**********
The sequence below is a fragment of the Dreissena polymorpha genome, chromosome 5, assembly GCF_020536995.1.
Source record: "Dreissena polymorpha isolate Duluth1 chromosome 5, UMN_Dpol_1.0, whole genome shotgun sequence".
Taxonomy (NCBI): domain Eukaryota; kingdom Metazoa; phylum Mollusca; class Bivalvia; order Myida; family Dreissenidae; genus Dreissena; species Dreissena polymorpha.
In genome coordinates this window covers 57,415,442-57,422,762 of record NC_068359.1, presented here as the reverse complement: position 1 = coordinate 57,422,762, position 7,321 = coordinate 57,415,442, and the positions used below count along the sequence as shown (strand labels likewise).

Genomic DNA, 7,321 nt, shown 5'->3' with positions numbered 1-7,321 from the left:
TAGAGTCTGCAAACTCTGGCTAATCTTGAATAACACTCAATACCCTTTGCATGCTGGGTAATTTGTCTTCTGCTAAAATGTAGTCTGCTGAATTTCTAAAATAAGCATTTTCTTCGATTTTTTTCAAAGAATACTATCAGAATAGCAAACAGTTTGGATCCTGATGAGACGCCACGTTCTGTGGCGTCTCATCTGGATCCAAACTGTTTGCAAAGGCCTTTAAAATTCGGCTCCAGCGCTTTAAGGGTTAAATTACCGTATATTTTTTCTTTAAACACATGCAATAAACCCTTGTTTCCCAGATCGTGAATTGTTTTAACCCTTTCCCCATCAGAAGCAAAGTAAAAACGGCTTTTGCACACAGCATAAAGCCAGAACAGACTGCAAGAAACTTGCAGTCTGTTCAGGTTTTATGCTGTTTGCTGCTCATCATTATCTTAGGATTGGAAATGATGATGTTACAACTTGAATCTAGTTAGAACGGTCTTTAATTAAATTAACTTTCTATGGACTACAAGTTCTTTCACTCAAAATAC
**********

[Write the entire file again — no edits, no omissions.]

The sequence below is a fragment of the Dreissena polymorpha genome, chromosome 5, assembly GCF_020536995.1.
Source record: "Dreissena polymorpha isolate Duluth1 chromosome 5, UMN_Dpol_1.0, whole genome shotgun sequence".
Taxonomy (NCBI): domain Eukaryota; kingdom Metazoa; phylum Mollusca; class Bivalvia; order Myida; family Dreissenidae; genus Dreissena; species Dreissena polymorpha.
In genome coordinates this window covers 57,415,442-57,422,762 of record NC_068359.1, presented here as the reverse complement: position 1 = coordinate 57,422,762, position 7,321 = coordinate 57,415,442, and the positions used below count along the sequence as shown (strand labels likewise).

Genomic DNA, 7,321 nt, shown 5'->3' with positions numbered 1-7,321 from the left:
TAGAGTCTGCAAACTCTGGCTAATCTTGAATAACACTCAATACCCTTTGCATGCTGGGTAATTTGTCTTCTGCTAAAATGTAGTCTGCTGAATTTCTAAAATAAGCATTTTCTTCGATTTTTTTCAAAGAATACTATCAGAATAGCAAACAGTTTGGATCCTGATGAGACGCCACGTTCTGTGGCGTCTCATCTGGATCCAAACTGTTTGCAAAGGCCTTTAAAATTCGGCTCCAGCGCTTTAAGGGTTAAATTACCGTATATTTTTTCTTTAAACACATGCAATAAACCCTTGTTTCCCAGATCGTGAATTGTTTTAACCCTTTCCCCATCAGAAGCAAAGTAAAAACGGCTTTTGCACACAGCATAAAGCCAGAACAGACTGCAAGAAACTTGCAGTCTGTTCAGGTTTTATGCTGTTTGCTGCTCATCATTATCTTAGGATTGGAAATGATGATGTTACAACTTGAATCTAGTTAGAACGGTCTTTAATTAAATTAACTTTCTATGGACTACAAGTTCTTTCACTCAAAATAC